The history of any building is inseparable from its structure. It is more obvious in historic masonry that it can serve generations and transcend centuries without losing its identity when properly preserved.

Unfortunately, preserving historic masonry is a delicate and often tedious process that requires a lot of thought and time-consuming work. Doing any less can cause your home to deteriorate —  fast. To maintain the beauty and integrity of historic masonry, here is what you need to do:

3 Methods of Preserving Your Home’s Historic Masonry 

1. Assessment 

Any preservation effort of historic masonry should start with an in-depth assessment of the building. “Masonry” itself is an umbrella term that includes very different materials, and designs, the most common include:

  • Brick
  • Mortar
  • Stucco
  • Concrete blocks
  • Stones
  • Marbles

You can’t hope to keep the building in optimal condition without knowing the original idea behind the structure and functions of its units. Some crucial factors you need to check are:

  • Historical Investigation: The delicate nature of historic masonry requires a thorough knowledge of the history of your home. Knowing the period of construction will help understand the craftsmanship and inner workings of the building. You should also dig for the original blueprint and repair records.
  • Condition Assessment: You need to check the integrity of the building as it identifies factors that are causing or can cause degeneration or breakdown. This should include checking for cracks, scaling, spalling, and water leaks. Water is the most implicated source of damage to masonry. Therefore, you have to ensure that the building is not affected.
  • Materials, Designs, and Systems: The smallest of differences between materials, design, and systems can have huge impacts on the overall architecture of your home. It is vital to know, for example, the kind of mortar used for the construction,

You can find out most of this information by interviewing your neighbors if they have houses with a similar design or architecture, browsing through the local libraries, and asking the maintenance staff. The information you get here will inform you on where to start your preservative efforts, what to avoid, and where to focus.

2. Cleaning

Any building that has been standing for over 50 years is sure to have accumulated its fair share of dust and dirt. And there is the tireless moss and mold that make occasional appearances. Getting rid of these elements, and more importantly, creating a routine to clean them regularly is the cheapest and easiest method to preserve your historic masonry home.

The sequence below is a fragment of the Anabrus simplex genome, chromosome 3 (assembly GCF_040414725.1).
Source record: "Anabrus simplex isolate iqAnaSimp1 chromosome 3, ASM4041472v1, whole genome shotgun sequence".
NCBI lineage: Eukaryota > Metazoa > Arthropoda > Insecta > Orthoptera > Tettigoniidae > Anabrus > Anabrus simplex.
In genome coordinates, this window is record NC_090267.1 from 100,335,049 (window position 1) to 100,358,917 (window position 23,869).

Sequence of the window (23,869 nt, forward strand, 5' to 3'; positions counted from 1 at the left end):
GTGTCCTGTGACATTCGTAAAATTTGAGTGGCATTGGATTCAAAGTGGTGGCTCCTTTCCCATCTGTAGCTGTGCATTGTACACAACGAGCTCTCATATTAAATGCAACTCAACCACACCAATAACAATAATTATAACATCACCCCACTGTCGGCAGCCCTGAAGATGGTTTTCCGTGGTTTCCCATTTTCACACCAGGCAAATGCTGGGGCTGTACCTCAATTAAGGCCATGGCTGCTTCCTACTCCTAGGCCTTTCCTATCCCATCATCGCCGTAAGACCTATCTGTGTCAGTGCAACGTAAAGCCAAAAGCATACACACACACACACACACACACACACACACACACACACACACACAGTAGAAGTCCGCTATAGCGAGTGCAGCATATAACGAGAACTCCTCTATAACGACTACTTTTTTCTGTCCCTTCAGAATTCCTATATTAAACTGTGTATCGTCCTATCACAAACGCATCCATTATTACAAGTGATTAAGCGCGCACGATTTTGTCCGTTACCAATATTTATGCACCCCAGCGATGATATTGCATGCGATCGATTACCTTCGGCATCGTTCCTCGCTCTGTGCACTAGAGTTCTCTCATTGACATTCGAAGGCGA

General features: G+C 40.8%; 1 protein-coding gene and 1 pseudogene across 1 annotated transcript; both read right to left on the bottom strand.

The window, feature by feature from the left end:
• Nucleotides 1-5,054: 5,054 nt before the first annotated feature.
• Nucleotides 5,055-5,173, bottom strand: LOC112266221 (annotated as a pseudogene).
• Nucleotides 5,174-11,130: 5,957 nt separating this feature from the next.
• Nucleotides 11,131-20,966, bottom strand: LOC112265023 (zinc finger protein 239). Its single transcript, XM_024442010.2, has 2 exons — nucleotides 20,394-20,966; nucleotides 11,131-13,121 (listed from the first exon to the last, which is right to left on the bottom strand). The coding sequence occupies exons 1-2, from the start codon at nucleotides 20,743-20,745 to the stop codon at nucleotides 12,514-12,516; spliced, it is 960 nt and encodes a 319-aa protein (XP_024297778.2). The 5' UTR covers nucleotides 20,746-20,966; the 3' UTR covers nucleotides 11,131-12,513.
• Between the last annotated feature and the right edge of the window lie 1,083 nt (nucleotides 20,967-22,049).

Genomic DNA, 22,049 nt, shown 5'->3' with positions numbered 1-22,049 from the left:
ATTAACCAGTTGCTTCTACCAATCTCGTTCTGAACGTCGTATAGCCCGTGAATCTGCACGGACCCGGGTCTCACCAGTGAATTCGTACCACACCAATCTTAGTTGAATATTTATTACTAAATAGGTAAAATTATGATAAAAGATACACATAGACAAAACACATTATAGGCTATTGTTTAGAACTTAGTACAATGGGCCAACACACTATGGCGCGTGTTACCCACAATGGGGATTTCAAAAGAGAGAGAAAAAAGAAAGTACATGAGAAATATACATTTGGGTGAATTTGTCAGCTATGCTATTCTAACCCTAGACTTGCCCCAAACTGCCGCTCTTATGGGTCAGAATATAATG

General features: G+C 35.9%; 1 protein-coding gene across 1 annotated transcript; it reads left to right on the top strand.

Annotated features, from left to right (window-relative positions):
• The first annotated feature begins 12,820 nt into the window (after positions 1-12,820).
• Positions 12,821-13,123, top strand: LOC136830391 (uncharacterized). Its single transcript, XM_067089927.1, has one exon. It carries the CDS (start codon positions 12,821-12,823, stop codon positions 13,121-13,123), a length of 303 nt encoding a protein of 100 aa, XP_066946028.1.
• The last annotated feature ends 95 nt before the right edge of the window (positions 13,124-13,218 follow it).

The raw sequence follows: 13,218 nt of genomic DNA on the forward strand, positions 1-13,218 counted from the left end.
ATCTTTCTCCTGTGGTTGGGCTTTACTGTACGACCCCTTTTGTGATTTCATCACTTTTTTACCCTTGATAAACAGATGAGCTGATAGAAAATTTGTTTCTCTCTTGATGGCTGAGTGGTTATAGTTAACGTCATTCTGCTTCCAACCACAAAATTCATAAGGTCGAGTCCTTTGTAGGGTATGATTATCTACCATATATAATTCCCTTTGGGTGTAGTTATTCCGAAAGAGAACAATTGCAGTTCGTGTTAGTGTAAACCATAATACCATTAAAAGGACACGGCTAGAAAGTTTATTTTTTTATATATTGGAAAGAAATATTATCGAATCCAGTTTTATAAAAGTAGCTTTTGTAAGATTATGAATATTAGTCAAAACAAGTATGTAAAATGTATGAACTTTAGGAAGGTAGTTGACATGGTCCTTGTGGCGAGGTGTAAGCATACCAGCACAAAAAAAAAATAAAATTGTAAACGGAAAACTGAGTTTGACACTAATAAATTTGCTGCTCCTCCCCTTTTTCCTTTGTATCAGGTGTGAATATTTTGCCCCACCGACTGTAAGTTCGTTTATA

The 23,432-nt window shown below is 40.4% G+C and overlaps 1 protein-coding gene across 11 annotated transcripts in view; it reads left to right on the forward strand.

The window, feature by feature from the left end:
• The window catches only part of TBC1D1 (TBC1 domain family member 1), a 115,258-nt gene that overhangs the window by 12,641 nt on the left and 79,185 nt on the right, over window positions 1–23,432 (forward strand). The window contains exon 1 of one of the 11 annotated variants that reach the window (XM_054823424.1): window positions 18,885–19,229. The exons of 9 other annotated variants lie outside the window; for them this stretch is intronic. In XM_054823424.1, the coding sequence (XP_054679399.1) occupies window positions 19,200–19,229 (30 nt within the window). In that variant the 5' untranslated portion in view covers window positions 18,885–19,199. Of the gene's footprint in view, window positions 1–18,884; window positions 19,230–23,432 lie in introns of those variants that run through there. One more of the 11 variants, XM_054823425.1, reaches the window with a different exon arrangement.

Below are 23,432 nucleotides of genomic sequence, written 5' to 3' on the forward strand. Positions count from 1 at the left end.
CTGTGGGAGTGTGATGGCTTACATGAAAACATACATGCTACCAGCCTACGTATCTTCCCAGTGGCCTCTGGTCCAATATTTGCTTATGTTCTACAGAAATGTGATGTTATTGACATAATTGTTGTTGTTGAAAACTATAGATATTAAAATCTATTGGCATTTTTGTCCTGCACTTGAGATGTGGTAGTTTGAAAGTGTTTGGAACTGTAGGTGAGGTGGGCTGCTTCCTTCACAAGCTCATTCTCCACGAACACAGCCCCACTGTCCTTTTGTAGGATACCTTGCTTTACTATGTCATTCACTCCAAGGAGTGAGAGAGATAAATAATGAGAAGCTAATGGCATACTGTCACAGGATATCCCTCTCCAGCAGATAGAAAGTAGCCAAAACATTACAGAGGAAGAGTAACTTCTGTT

You should be put the following in mind when cleaning historic masonry:

  • Water washing: water generally goes well with washing masonry. Pressure washing can be used, but the water should be kept at low-medium pressure depending on the type of material you are washing. You can pair this up with bristles to remove mosses or tough stains.
  • Using detergents: To get some stains or graffiti off, you might need a stronger agent in detergents. This is where you have to be careful. Non-ionic detergents work wonders on soiled walls and are not as abrasive as other soaps. 
  • Chemical Cleaners: Oil stains and graffiti will often demand the use of more aggressive chemical-based cleaners. However, using any chemicals on historic masonry is walking a thin line, as you can easily discolor or damage your building with them. Alkaline and organic solvents are softer, but you should avoid using any chemical that your masonry is sensitive to.

You should avoid using any physically thorough cleaning process on historic masonry buildings. Stay clear of abrasive methods like sandblasting or using grinders. The research here goes into more detail on the effect of abrasive cleaning techniques on historic masonry.

3. Repairs

Regardless of how good the artistry or the material in any masonry building is, there will come a time when it succumbs to cracks and needs to be repaired. You will often need to replace worn mortar with new ones, a delicate Tuck-pointing process. This part will require a professional to make a new but similar mortar to the one originally used in the construction of your home. 

The art in masonry is refined and fragile. So both construction and repairs have to be done by hand. Using power tools will leave the building vulnerable to water and other agents and cause more breaks and cracks at the moment. Repairs have to be done by hand.


Historic masonry in a home is beautiful and elegant and can be properly maintained using careful and gentle processes. The number one enemy to their structure is water, so ensure that your gutters are clear, fix leaky roofs, and consider adding a layer of protection on the floors.